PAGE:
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Dewdney-Alouette Regional District
The Dewdney-Alouette Regional District was a regional district in the Lower Mainland
Lower Mainland
of British Columbia, Canada, comprising the district municipalities of Pitt Meadows, Maple Ridge and Mission and unincorporated areas east to the Harrison River and north to the southern end of Lillooet Lake. The regional district was partitioned when the Greater Vancouver Regional District
Greater Vancouver Regional District
(branded Metro Vancouver) was expanded in 1995 to take in Pitt Meadows
Pitt Meadows
and Maple Ridge; the regional district's eastern half was combined with the former Central Fraser Valley Regional District
Fraser Valley Regional District
and the Regional District of Fraser-Cheam to form the Fraser Valley Regional District. References[edit]"Dewdney-Alouette Regional District"
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Greater Vancouver Regional District
Metro Vancouver
Vancouver
is a political body and corporate entity designated by provincial legislation as one of the regional districts in British Columbia, Canada.[5][6] The official legal name is the Metro Vancouver Regional District (MVRD), the organization was formerly known as the Greater Vancouver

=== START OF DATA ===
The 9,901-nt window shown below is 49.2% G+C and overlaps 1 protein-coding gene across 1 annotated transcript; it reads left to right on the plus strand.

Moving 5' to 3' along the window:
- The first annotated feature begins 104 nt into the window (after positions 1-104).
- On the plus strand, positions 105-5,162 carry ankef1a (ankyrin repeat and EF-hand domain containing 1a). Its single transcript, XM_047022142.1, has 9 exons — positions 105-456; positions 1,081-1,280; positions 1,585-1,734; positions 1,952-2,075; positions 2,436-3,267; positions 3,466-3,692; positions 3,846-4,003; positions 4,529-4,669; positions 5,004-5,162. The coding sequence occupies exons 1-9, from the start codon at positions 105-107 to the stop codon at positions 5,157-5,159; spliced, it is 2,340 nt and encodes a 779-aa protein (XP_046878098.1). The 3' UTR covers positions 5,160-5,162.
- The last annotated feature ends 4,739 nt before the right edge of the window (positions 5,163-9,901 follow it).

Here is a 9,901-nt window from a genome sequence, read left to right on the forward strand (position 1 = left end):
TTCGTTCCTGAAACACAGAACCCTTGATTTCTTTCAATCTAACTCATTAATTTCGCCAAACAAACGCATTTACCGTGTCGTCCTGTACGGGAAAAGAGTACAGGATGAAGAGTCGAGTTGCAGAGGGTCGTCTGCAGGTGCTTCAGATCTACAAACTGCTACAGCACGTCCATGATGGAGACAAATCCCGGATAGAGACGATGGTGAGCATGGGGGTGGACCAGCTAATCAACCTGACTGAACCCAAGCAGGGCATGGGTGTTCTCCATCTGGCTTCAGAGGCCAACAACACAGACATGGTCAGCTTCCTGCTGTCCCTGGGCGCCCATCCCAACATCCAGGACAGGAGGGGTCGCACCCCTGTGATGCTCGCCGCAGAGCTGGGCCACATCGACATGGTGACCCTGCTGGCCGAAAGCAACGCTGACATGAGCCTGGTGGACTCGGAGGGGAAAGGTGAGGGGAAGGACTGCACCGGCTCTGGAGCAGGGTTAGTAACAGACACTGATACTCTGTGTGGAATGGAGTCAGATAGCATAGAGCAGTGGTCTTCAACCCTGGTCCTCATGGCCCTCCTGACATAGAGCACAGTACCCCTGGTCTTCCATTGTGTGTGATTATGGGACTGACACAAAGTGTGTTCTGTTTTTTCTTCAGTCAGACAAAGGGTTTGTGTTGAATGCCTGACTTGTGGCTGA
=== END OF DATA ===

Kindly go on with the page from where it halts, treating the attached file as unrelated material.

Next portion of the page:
Greater Vancouver
Regional District (GVRD) from 1968 to 2017. Further, it was known as the Regional District of Fraser–Burrard for nearly one year upon incorporating in 1967. The MVRD is under the direction of 23 local authorities; it delivers regional services, sets policy and acts as a political forum
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BC Geographical Names
The BC Geographical Names (formerly BC Geographical Names Information System or BCGNIS) is a geographic name web service and database for British Columbia, Canada, which is run and maintained by the Base Mapping and Geomatic Services Branch of the Integrated Land Management Bureau. The database contains official names and spellings of towns, mountains, rivers, lakes, and other geographic places
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Lower Mainland
The Lower Mainland
Lower Mainland
is a name commonly applied to the region surrounding and including Vancouver, British Columbia, Canada. As of 2016, 2,759,365 people (60% of British Columbia's total population), lived in the region; sixteen of the province's thirty most populous municipalities are located there.[1] Islands contained within rivers in the region are considered to be part of the Lower Mainland. While the term Lower Mainland
Lower Mainland